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I have some code to draw rectangles. It's used to draw rectangles on a JPanel, to mark boundaries of widgets. Here the code first, after that I'll explain my problem cq. question.

First off, I have a class (WidgetDrawingPanel) which extends JPanel.

public WidgetDrawingPanel(int width, int height) {
    /*To make things visible at least*/
    widgets.add(new Widget(10,10,100,100, WidgetType.TextField));
    widgets.add(new Widget(50,50,100,200, WidgetType.TextField));
    this.width = width;
    this.height = height;
    this.setBackground(Color.BLUE);
    addListener(); //adds both MouseMotionListener and MouseListener
}

Below you'll see me reference ch a lot. This is a CoordinateHolder, which holds start and current coordinates of my mouse movement.

private void addListener() {
    this.addMouseMotionListener(new MouseMotionListener() {
        @Override
        public void mouseDragged(MouseEvent arg0) {
            ch.currentX = arg0.getX();
            ch.currentY = arg0.getY();
            System.out.println("dragging " + ch.currentX + ","+ch.currentY);
            WidgetDrawingPanel.this.repaint();
        }
    });
    this.addMouseListener(new MouseListener() {
        @Override
        public void mouseReleased(MouseEvent event) {
            ch.endX = event.getX();
            ch.endY = event.getY();
            try {
                checkCoords();
            } catch (OutsidePanelException e) {
                e.printStackTrace();
                JOptionPane.showMessageDialog(null, "drawn Outside Panel");
            }
        }

        @Override
        public void mousePressed(MouseEvent event) {
            ch = new CoordinateHolder(event.getX(), event.getY());
        }
    });
}

and, finally, the paintComponent(Grapics) method. There's loop through Widgets, which are actually just already drawn Rects (x, y, w, h attributes), but which a little more information, which is not useful in the drawing part of the application. Everytime you release the mouse, the CoordinateHolder is converted into a Widget, and added to widgets.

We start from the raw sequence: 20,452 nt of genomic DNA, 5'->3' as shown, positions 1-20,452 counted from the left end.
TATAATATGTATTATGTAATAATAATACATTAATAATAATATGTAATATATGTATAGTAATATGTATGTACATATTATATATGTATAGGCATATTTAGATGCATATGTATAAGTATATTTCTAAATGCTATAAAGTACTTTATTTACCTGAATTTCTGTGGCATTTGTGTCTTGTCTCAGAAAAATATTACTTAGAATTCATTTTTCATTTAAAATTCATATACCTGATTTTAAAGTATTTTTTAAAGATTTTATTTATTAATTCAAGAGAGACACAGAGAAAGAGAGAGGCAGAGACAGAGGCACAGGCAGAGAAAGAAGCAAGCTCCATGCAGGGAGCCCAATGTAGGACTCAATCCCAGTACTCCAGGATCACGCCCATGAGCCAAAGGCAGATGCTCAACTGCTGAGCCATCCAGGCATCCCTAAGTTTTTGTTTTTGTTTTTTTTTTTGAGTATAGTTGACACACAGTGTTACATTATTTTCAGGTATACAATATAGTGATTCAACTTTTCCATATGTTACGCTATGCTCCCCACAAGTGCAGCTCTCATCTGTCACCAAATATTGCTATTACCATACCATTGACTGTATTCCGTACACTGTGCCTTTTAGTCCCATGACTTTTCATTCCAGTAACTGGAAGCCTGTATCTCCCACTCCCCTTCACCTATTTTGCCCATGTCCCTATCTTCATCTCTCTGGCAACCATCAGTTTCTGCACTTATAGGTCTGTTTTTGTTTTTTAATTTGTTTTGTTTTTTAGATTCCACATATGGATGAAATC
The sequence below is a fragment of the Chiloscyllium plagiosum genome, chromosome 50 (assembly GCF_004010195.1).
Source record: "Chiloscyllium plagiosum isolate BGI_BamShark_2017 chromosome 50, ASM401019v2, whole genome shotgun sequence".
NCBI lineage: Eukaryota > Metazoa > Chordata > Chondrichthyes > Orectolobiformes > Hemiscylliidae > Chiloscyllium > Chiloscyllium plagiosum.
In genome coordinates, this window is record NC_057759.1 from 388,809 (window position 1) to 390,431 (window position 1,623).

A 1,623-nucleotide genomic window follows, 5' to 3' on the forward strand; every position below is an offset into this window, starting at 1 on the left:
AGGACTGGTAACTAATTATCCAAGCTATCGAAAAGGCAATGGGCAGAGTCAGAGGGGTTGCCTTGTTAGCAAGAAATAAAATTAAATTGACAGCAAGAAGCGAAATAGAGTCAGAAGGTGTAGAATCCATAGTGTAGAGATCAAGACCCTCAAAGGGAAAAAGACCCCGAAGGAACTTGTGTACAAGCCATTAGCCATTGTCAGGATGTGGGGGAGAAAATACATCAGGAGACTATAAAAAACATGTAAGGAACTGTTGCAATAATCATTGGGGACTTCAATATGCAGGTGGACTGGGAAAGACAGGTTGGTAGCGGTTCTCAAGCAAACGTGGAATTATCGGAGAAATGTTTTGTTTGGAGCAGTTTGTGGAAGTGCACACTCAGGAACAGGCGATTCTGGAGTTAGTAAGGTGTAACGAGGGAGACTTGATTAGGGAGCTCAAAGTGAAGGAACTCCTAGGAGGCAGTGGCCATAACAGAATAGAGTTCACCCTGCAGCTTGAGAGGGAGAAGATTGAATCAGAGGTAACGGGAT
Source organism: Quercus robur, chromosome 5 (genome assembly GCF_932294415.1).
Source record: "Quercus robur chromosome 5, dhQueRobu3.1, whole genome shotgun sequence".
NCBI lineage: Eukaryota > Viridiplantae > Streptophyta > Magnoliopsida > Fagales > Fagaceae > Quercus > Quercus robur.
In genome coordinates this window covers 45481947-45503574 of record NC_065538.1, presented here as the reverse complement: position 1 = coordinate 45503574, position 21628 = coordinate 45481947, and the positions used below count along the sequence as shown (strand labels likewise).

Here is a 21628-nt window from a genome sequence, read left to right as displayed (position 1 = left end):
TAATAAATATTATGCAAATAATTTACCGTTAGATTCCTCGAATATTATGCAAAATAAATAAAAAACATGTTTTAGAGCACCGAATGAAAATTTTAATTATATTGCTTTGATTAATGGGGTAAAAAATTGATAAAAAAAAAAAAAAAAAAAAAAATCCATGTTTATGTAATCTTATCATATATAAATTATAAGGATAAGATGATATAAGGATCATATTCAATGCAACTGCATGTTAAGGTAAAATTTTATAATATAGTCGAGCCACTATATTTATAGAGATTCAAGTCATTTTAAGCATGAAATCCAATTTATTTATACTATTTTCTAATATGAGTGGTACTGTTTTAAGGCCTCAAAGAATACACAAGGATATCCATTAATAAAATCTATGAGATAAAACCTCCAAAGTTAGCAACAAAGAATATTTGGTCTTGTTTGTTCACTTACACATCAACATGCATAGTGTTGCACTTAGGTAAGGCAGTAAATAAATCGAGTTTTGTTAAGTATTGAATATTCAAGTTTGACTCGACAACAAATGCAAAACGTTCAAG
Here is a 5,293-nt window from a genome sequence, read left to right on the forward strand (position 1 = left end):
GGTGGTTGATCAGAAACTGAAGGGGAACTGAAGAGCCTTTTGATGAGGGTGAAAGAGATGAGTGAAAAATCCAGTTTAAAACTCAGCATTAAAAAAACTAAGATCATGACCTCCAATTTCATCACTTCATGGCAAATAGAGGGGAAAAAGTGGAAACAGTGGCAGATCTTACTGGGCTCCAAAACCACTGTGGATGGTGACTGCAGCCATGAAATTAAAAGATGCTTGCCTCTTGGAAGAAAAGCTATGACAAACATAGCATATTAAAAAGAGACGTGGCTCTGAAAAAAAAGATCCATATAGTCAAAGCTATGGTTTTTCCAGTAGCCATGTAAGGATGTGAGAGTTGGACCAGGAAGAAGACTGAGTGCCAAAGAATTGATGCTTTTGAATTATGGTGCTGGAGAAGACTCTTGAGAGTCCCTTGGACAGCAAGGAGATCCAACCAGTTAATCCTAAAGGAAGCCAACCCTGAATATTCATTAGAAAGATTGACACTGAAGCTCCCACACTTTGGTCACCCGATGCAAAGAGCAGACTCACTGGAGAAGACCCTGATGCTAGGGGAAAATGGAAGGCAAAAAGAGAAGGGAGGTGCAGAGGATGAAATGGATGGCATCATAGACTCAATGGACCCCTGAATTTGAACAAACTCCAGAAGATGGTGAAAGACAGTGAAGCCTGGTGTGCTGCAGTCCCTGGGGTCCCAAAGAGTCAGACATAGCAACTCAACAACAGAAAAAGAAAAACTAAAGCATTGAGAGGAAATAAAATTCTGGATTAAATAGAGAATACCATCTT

@Override
public void paintComponent(Graphics g) {
    super.paintComponent(g);
    System.out.println("Paint");
    g.setColor(Color.BLUE);
    g.fillRect(0, 0, width, height); //making the whole panel blue
    g.setColor(Color.RED);
    Graphics2D g2 = (Graphics2D)g;
    g2.setStroke(new BasicStroke(3));
    for (Widget w : widgets) { 
        g.drawRect(w.getX(), w.getY(), w.getW(), w.getH());
    }
    if (ch != null)
        g.drawRect(ch.startX, ch.startY, ch.currentX - ch.startX, ch.currentY - ch.startY);
}

This code is working, but I suspect this is highly inefficient and inperformant, as above code continually refreshes the JPanel on mouse drag, which is, say, once every 10ms? I suppose it'll get slow really soon, especially when the user creates a heck of a lot rectangles (which are also continally redrawn, as seen in painComponent(Graphics)).

Question cq. Problem

Is there a better, less resource consuming method, where the user can drag rectangles smoothly?

I read an answer to this Drag rectangle on JFrame in Java, but the author of that answer seems to do it the same as me. But again, that's way inperformant, right? Or should computers be easily able to redraw the component continually, and is this actually a valid approach?

share|improve this question
up vote 4 down vote accepted

To show lots of non-changing background shapes, draw them to a BufferedImage and then show that BufferedImage in the paintComponent(...) method. So while a shape is being drawn, draw it in paintComponent(...) but once the shape is done being drawn, perhaps on mouseRelease, then draw it in the background BufferedImage.